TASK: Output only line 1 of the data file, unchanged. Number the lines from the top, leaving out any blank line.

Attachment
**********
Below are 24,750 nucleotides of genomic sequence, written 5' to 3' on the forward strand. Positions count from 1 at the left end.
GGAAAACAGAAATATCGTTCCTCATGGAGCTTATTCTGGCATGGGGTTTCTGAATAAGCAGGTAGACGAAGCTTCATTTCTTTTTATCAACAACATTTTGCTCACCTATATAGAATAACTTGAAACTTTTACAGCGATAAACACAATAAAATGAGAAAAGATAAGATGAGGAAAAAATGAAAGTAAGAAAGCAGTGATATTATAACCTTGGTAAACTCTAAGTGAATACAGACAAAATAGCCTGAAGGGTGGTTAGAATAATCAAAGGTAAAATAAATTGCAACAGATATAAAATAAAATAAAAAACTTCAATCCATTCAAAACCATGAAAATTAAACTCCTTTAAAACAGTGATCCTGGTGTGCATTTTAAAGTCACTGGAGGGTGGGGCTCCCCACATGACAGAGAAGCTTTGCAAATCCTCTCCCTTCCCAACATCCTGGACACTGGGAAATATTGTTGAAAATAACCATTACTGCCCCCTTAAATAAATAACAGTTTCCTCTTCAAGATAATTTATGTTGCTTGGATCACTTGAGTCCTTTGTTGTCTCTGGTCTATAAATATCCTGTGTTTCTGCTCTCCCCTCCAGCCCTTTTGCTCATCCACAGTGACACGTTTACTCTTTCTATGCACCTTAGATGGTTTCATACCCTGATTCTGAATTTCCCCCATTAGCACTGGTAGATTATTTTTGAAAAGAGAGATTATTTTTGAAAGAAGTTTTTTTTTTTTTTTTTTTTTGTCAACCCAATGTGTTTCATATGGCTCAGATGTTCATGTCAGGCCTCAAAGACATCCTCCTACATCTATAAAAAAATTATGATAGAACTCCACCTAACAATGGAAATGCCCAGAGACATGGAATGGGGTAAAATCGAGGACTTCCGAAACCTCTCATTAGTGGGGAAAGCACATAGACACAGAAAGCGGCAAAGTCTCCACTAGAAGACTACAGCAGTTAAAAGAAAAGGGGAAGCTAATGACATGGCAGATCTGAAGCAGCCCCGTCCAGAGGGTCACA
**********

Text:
Below are 24,750 nucleotides of genomic sequence, written 5' to 3' on the forward strand. Positions count from 1 at the left end.